Pop culture obsessives writing for the pop culture obsessed.
Pop culture obsessives writing for the pop culture obsessed.

The ’90s British Invasion that wasn’t

Illustration for article titled The ’90s British Invasion that wasn’t

In Hear This, A.V. Club writers sing the praises of songs they know well—some inspired by a weekly theme and some not, but always songs worth hearing.


The “alternative” boom of the ’90s produced all kinds of bands. Some pushed themselves through MTV Buzz Bin territory to great artistic rewards; others burned bright and quickly flamed out, not even reaching a sophomore slump. Then there were bands like Longpigs, who were somewhere in between.

The band’s 1996 debut, the excellent The Sun Is Often Out, was enormously successful in Britain, leading to opening-act slots for Supergrass and Radiohead. Their sophomore record, 1999’s Mobile Home, underperformed, and the band’s label (the U2-owned Mother) folded. One member, guitarist Richard Hawley, went on to Mercury Prize-nominated albums and collaborations with Jarvis Cocker; other members went on to other bands and behind-the-scenes roles in the music business.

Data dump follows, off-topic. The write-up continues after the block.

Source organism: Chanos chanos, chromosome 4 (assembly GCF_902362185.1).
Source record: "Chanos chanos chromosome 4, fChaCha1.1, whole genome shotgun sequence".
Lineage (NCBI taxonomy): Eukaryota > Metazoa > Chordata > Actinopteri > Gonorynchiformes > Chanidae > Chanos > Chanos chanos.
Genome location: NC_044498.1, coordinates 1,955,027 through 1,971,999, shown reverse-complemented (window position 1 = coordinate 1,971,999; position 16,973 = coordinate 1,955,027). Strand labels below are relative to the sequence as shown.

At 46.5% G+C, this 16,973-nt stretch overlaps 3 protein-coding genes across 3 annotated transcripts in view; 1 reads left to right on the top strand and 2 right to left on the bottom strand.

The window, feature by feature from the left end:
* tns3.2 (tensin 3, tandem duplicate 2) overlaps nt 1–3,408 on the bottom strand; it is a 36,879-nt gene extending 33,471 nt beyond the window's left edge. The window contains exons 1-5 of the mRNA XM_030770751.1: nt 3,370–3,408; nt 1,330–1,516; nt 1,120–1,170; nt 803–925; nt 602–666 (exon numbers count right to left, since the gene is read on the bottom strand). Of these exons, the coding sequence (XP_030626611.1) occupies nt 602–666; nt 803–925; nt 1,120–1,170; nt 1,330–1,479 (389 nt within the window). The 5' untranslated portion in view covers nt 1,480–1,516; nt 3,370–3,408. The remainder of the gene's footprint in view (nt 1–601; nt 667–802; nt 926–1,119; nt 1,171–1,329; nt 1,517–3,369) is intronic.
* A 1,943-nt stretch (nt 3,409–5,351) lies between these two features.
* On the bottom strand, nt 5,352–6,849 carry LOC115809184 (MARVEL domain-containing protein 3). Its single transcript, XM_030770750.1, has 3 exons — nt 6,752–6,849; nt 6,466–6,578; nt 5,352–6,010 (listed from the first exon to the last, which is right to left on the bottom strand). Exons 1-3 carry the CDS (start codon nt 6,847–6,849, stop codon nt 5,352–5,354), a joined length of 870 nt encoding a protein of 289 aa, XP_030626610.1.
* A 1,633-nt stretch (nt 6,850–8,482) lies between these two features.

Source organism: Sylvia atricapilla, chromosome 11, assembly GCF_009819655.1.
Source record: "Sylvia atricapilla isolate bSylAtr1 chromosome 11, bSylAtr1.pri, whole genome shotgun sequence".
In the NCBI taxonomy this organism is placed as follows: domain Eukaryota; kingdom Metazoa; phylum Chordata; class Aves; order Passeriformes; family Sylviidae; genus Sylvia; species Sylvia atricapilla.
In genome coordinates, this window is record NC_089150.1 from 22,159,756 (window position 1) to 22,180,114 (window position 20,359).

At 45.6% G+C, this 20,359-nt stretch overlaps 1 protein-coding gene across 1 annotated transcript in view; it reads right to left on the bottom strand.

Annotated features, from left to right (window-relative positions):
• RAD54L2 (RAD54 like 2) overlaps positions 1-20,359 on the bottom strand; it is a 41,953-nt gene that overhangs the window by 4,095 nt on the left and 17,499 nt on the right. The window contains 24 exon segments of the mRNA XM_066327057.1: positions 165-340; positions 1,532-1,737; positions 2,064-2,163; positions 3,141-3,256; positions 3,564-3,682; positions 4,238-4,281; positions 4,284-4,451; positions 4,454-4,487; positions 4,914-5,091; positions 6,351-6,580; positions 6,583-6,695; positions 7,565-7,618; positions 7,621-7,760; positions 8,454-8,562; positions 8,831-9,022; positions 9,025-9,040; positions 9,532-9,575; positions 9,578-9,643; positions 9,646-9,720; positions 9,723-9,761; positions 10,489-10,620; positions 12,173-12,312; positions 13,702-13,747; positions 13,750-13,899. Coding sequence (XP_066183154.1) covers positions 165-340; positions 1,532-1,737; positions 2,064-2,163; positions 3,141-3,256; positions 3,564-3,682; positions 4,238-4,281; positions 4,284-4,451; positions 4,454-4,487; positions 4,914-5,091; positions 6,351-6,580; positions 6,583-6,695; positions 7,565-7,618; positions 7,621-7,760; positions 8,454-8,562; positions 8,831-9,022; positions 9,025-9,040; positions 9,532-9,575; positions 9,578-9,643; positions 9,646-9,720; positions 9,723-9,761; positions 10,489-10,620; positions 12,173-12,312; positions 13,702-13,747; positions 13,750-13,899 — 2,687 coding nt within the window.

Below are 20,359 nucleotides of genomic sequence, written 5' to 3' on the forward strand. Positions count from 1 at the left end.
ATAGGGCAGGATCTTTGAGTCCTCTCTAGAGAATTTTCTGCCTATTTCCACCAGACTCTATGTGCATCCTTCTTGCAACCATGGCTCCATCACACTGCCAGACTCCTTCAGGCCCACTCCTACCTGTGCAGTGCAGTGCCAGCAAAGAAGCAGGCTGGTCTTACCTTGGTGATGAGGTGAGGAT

It’s a typical rock story, of course, but “On And On,” an aching single from The Sun Is Often Out, makes one wonder what else Longpigs had in them. In many ways, the song is an extrapolation of The Bends-era Radiohead: Singer Crispin Hunt has a touch of the Thom Yorke falsetto, and the song’s overall production and arrangement are more than reminiscent of “High And Dry.” Though its soaring chorus is straight out of every pop song, it’s also sure-footed and nimble, as if unaware of its many predecessors. Then there’s that circular coda, which, as its lyrics suggest, seems to go on forever, propelled by a vocal performance that combines heartbreak and blind hope. It’s an intoxicating mixture.

“On And On” was enough of a Stateside hit to crack the Billboard Alternative Songs chart and land on 1996’s Mission: Impossible soundtrack, but the song, like the band that made it, was much more popular in England than in America. Yet “On And On” simply sounds like a hit song—albeit one from an alternate universe where every good band gets the chance to find greatness.